This is an effect that also applies to writing blog posts: Authors who write for public consumption are much more reflective and therefore learn more themselves. Naturally, it is much easier to write knowledgeably and effectively about topics when you fully understand them yourself. At the same time, the newly produced content can serve as learning content for others. To write a tweet (as a note) to yourself about something newly learned therefore encourages your own learning and also presents potential learning opportunities for others. A good example is this webinar (link in German) " target="_blank" rel="noopener noreferrer">“Learning on social media using Twitter”.

One example is writing tweets about interesting points in presentations, such as during conferences. At the same time, tweeting during events can be used as event documentation as well as the curating of tweets for a Twitter “moment” at an event (e.g. Waterkant Festival 2017 (link in German).

Anyone can create a hashtag – for an event, for example – if the organisers have not done so.

Setting up learning communities

Twitter is also an excellent community platform for users to create their own online learning communities, allowing learning processes to be shared publicly. All that members of a group need to collaborate on topics on Twitter are a common objective and a hashtag.

As a result, Twitter is sometimes used as an element of MOOCs to exchange views and ideas within the learning community. Examples include the Leuchtfeuer Leuchtfeuer 4.0 MOOC (link in German) with the hashtag #feuer40 and Corporate Learning 2025 MOOCathon with the hashtag #cl2025.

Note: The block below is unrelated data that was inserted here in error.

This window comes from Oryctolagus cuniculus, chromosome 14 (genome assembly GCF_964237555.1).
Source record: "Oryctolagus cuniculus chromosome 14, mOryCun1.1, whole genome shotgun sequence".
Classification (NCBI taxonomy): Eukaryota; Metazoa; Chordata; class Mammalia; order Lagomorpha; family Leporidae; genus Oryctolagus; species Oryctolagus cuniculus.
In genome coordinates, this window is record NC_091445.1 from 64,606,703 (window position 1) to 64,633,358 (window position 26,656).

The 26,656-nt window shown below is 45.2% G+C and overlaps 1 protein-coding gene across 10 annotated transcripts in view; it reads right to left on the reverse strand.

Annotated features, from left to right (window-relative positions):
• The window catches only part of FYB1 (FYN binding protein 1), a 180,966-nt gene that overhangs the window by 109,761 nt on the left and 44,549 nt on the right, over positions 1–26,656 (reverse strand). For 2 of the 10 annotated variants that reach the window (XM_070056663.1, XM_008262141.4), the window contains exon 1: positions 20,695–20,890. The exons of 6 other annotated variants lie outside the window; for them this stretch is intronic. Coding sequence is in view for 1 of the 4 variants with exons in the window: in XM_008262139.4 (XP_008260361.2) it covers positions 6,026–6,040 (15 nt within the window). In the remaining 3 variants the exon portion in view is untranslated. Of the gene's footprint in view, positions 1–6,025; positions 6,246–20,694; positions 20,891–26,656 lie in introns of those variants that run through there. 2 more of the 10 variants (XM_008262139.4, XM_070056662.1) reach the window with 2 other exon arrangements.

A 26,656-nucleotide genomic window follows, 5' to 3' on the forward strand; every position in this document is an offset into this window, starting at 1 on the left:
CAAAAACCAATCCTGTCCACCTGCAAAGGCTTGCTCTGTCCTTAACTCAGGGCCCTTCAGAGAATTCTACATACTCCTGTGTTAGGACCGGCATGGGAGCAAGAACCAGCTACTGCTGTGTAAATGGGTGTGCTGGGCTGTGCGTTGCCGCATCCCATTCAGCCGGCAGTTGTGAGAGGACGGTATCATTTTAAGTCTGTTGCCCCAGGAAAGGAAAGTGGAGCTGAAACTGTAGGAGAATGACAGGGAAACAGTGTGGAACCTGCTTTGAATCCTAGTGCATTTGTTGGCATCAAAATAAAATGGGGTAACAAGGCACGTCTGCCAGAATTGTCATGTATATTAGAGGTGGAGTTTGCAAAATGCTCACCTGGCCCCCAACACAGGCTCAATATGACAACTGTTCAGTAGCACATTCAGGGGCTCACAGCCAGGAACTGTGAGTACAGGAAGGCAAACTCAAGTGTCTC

Using Twitter to gather links and content

Every user uses the “Like” button on Twitter in their own particular way. Some people use it to create a ‘collection of links’, which can then be viewed in the user’s profile under ‘Likes’. Another option is to use an automation tool such as IFTTT to transfer all marked Tweet links automatically to a content tool such as Content-Tool wie Pocket, where they can be viewed later.

subscribe to learning accounts

In terms of learning of foreign languages, Twitter is, of course, a social media platform which lends itself to communicating directly with people from other countries.
On Twitter, there are a number of accounts dedicated to provide learning content. In this regard, the learning of foreign languages merits highlighting, for instance through tweets which disseminate grammar rules or vocabulary. A small selection:

Twitter is also useful for studying dialects.

The systematic use of Twitter

The more actively you use Twitter, the more you can potentially get out of it.

This also applies to learning. In this context, a helpful approach to help users systematically expand their own activities – on Twitter and elsewhere – and a method for collaborative learning is “Working Out Loud”, based on John Stepper’s book of the same name, which we will deal with in more detail in a future blog post.

If you know of any other interesting examples or have any tips for using Twitter for learning, then we’d like to hear from you.

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Birgit Fingerle holds a diploma in economics and business administration and works at ZBW, among others, in the fields innovation management, open innovation, open science and currently in particular with the "Open Economics Guide". Portrait: Copyright Northerncards ©